Jansen, Olivia ULg; Tchinda, Alembert T.; Loua, Jean et al

in Journal of Ethnopharmacology (2017), 203(March), 20--26

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See detailAntiplasmodial Alkaloids from the Stem Bark of Strychnos malacoclados.
Tchinda Tiabou, Alembert ULg; Ngono, A. R.; Tamze, V. et al

in Planta Medica (2012), 78

From the stem bark of STRYCHNOS MALACOCLADOS, one new bisindole alkaloid, 3-hydroxylongicaudatine Y ( 1), was isolated along with the known alkaloids vomicine ( 2), bisnordihydrotoxiferine ( 3), divarine ... [more ▼]

From the stem bark of STRYCHNOS MALACOCLADOS, one new bisindole alkaloid, 3-hydroxylongicaudatine Y ( 1), was isolated along with the known alkaloids vomicine ( 2), bisnordihydrotoxiferine ( 3), divarine ( 4), longicaudatine ( 5), longicaudatine Y ( 6), and longicaudatine F ( 7). All the compounds were tested for their antimalarial activity against the chloroquine-sensitive 3D7 and -resistant W2 strains of PLASMODIUM FALCIPARUM. Longicaudatine was the most active compound with IC (50) values of 0.682 and 0.573 microM, respectively. The activity of compounds 1, 3, 4, 6, and 7 against the two strains ranged from 1.191 to 6.220 microM and 0.573 to 21.848 microM, respectively. Vomicine ( 2), the only monomer isolated, was inactive. The alkaloids of the longicaudatine-type ( 1, 5- 7) were more active than those of the caracurine-type ( 3- 4). The presence of the ether bridge in the molecule seems to increase the antiplasmodial activity. Compounds 1, 5, and 7 were tested against the WI-38 human fibroblast cell line. Longicaudatine was the most cytotoxic compound with an IC (50) of 2.721 microM. Longicaudatine F was 40-46 times more active against the two strains of P. FALCIPARUM than against the human fibroblasts and was thus considered as the more selective alkaloid. The structures of the compounds were determined based on the analysis of their spectral data. [less ▲]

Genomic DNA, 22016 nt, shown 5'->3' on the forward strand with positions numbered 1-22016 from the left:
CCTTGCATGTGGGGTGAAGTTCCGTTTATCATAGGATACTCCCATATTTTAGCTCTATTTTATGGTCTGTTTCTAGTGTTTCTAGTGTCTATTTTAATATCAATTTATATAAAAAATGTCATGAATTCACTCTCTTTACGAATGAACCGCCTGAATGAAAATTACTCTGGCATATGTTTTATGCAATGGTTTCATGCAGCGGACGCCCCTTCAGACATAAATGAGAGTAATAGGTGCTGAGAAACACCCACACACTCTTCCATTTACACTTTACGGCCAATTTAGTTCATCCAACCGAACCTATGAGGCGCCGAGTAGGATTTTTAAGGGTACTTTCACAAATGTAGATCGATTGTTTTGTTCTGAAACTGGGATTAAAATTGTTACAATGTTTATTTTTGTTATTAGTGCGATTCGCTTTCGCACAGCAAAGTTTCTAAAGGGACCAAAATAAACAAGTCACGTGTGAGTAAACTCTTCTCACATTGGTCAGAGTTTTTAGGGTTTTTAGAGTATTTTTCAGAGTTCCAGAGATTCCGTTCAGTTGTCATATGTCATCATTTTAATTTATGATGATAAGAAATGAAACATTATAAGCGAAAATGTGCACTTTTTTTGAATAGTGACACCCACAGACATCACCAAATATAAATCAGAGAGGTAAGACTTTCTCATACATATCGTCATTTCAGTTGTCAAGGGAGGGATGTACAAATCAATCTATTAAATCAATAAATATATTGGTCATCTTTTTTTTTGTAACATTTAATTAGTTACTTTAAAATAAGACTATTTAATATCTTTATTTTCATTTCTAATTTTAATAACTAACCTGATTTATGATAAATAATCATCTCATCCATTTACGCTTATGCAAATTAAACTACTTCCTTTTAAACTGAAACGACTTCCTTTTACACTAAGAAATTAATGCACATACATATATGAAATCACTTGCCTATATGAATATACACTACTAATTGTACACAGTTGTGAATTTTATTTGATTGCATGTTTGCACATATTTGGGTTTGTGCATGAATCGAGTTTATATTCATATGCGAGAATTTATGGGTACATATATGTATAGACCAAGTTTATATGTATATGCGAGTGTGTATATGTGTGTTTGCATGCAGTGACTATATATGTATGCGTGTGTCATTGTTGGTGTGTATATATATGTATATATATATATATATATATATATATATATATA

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See detailAntiplasmodial and antitrypanosomal activity of Triclisia sacleuxii (Pierre) Diels
Murebwayire, Sangabo; Frederich, Michel ULg; Hannaert, V. et al

in Phytomedicine : International Journal of Phytotherapy and Phytopharmacology (2008), 15(9), 728-733

The antiplasmodial and antitrypanosomal activities of Triclisia sacleuxii (Pierre) Diels were investigated on three Plasmodium falciparum strains [FcB1, 3D7 (chloroquine – sensitive) and W2 (chloroquine – ... [more ▼]